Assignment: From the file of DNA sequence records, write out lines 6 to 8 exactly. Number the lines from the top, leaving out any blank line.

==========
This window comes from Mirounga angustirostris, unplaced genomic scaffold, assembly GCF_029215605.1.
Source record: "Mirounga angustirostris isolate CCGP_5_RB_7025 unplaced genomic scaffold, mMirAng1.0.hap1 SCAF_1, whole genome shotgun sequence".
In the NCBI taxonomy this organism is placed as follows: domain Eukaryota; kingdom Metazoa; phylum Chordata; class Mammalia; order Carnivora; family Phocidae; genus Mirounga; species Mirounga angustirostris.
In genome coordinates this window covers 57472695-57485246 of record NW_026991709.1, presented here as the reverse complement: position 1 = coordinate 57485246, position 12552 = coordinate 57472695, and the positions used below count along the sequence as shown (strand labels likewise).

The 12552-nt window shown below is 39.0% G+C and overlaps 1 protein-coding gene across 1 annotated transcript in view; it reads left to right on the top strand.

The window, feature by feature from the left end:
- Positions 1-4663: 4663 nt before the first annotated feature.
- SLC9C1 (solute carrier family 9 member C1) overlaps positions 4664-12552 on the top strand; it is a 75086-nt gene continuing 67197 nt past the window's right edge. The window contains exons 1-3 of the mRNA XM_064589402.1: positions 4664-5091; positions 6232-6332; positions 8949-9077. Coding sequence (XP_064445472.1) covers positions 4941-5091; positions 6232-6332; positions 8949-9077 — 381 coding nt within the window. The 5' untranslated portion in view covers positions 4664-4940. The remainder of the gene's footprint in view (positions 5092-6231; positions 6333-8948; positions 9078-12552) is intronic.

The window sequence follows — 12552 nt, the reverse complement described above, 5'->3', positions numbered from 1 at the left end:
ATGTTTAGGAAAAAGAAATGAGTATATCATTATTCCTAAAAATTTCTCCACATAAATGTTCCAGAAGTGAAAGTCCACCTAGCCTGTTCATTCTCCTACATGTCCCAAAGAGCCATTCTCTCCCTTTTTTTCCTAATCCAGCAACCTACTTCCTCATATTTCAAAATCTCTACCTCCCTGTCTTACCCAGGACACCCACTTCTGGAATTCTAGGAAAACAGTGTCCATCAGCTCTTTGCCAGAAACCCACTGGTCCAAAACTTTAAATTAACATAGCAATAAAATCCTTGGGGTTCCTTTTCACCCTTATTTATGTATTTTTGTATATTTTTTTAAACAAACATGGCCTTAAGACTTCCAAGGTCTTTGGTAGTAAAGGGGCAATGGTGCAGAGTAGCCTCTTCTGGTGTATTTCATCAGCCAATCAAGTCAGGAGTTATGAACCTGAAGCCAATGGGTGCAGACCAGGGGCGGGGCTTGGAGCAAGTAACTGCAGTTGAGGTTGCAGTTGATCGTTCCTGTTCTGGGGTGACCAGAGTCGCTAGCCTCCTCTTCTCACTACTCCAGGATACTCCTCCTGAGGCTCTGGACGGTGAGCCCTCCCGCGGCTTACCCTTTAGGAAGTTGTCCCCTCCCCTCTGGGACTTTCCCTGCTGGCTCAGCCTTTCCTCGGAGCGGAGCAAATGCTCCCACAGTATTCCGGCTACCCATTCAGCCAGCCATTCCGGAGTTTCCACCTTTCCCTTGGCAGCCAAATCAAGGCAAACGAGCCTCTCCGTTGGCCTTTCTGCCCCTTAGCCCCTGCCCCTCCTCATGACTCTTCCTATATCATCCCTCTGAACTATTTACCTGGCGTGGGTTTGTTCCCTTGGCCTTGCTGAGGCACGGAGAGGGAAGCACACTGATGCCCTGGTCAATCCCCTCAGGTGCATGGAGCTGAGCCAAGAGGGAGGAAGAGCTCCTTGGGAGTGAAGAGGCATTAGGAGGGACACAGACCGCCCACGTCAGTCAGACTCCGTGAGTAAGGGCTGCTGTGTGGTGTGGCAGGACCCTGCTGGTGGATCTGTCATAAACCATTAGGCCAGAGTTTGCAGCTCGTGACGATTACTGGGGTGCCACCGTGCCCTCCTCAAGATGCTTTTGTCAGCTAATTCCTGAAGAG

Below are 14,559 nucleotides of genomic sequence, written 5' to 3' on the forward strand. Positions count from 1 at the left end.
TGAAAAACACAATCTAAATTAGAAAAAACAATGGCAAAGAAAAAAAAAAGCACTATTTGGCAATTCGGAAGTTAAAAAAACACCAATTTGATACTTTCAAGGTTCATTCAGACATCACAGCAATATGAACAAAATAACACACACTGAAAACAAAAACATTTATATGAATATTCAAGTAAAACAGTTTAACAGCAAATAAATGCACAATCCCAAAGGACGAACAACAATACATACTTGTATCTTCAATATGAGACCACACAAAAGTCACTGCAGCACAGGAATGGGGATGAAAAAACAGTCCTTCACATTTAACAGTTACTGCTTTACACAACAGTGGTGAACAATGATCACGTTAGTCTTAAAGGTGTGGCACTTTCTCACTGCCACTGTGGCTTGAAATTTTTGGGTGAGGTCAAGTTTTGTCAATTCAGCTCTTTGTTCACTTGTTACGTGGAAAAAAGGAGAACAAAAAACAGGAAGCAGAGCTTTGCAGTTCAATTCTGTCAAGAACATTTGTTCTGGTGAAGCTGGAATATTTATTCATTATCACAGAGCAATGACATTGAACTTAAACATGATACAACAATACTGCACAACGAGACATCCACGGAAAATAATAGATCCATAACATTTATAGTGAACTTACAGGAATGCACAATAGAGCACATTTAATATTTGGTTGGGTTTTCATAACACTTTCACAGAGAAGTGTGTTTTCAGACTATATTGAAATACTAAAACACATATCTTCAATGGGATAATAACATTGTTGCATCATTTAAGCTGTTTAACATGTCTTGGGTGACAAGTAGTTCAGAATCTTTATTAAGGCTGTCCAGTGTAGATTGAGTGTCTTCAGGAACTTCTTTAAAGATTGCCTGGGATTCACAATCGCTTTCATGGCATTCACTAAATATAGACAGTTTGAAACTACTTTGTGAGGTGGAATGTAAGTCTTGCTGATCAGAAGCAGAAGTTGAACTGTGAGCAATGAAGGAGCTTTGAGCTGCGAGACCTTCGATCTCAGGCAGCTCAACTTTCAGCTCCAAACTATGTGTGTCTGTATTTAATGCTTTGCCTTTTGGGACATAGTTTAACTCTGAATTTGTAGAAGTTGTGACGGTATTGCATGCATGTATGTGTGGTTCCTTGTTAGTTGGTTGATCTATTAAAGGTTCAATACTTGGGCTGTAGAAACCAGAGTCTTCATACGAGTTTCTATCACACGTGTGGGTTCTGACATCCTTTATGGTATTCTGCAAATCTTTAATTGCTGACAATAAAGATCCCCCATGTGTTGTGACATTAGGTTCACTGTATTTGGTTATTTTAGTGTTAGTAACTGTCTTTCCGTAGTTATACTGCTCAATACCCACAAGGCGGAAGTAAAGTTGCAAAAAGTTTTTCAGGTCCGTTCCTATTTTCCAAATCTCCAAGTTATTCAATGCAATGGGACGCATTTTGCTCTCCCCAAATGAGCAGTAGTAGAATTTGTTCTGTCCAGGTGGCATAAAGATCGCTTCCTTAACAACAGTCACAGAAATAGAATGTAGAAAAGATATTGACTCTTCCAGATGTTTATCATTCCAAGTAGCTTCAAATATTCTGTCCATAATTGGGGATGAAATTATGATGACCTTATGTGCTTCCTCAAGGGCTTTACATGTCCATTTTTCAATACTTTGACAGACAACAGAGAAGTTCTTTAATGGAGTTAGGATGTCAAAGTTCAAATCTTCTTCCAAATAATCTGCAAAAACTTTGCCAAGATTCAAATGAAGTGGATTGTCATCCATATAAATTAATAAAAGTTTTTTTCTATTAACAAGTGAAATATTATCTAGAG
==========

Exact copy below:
The window, feature by feature from the left end:
- Positions 1-4663: 4663 nt before the first annotated feature.
- SLC9C1 (solute carrier family 9 member C1) overlaps positions 4664-12552 on the top strand; it is a 75086-nt gene continuing 67197 nt past the window's right edge. The window contains exons 1-3 of the mRNA XM_064589402.1: positions 4664-5091; positions 6232-6332; positions 8949-9077. Coding sequence (XP_064445472.1) covers positions 4941-5091; positions 6232-6332; positions 8949-9077 — 381 coding nt within the window. The 5' untranslated portion in view covers positions 4664-4940. The remainder of the gene's footprint in view (positions 5092-6231; positions 6333-8948; positions 9078-12552) is intronic.